When the Nurse is an Addict: Part Two
How to recognize the signs and intervene when your colleague may be under the influence
In many workplaces, they’re spoken of only in whispered breakroom gossip and terse, cryptic warnings from management — staff nurses who’ve been accused of drug diversion, been caught stealing narcotics or who showed up to a 7 a.m. shift with alcohol on their breath.
The chances that you’ve had a colleague who suffered from substance use disorder (SUD) are greater than you might think. The ANA estimates that 6 to 8 percent of nurses use drugs or alcohol to an extent that impairs their performance.
A 2010 study in the Journal of Clinical Nursing cites other estimates as high as 20 percent. That’s one in every five nurses! Could you accurately identify a colleague who’s intoxicated in the workplace? Would you know how and when to intervene and what it takes to genuinely help?
Because healthcare professionals struggling with substance abuse disorder don’t necessarily fit the common stereotypes of addiction, recognizing the signs of their abuse can be a real challenge, especially in the early stages. A nurse suffering active addiction may appear to be a highly functional, knowledgeable, hard-working overachiever whose outward demeanor scarcely hints at his or her surreptitious abuse of substances to self-medicate physical and/or emotional pain.
Nevertheless, nurses struggling with addiction often demonstrate certain telltale signs. (Keep in mind that these signs alone aren’t necessarily evidence of drug or alcohol abuse. However, when they present as a trend over a period of time, they may indicate a serious problem.)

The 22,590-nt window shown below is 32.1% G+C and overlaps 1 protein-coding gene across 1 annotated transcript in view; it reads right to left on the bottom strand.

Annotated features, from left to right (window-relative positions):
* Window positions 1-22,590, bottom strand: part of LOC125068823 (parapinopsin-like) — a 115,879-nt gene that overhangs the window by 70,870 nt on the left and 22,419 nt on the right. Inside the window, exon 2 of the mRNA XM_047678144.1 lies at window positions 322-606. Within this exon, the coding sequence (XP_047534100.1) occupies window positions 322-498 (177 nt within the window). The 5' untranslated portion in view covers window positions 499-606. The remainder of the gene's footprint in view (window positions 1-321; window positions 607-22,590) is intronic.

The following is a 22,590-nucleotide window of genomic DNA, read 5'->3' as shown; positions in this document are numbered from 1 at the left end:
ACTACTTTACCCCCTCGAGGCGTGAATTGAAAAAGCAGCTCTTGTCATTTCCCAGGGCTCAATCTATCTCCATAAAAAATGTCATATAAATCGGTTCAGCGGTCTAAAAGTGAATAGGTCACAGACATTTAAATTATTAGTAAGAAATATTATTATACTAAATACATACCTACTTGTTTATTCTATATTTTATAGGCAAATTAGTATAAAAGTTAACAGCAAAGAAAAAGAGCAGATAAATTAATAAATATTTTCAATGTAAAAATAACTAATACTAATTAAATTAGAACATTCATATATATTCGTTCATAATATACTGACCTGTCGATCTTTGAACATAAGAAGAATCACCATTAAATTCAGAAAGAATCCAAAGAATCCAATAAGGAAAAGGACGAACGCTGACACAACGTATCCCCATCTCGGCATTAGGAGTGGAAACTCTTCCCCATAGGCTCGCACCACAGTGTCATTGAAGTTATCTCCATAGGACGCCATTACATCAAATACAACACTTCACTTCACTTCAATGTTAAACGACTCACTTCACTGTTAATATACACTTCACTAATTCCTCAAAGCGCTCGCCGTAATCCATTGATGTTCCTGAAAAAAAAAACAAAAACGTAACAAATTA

A nurse who is abusing substances may:
- Become inexplicably irritable, experience labile moods or have angry outbursts.
- Take frequent breaks or leave the department without proper notification.
- Suffer numerous illnesses, increasing tardiness and frequent absences, for which he or she may have elaborate excuses.
Nurses who are diverting meds for their own use sometimes sign up for extensive overtime to ensure easier access to their drug of choice. Where nurses are required to have a witness as they waste narcotics, a nurse who’s diverting might come up with various justifications for wasting drugs alone, such as dropping meds on the floor. Diversion often comes at the expense of patients, who might complain that their pain medication isn’t working or that they haven’t received scheduled doses.
Medical administration records indicating that a patient who hadn’t previously requested anything for pain or sleep is suddenly and frequently asking for meds can also be a warning sign if all the new medication requests are documented by a single nurse.
Time to Intervene
Nurses suffering from substance abuse will often go to extreme lengths to hide their secret. By the time a nurse resorts to stealing meds or arrives at work visibly under the influence, he or she is undoubtedly desperate — and perhaps even hoping to get caught. That was my experience. I’d been using Vicodin for years, legitimately prescribed for migraines.
However, my poorly managed stress, job burnout and lack of sleep eventually made the drug an all-encompassing habit. By 2016, I was trapped: physically and psychologically dependent on opioids, long past self-regulating rules such as “never take a pill less than eight hours before work.”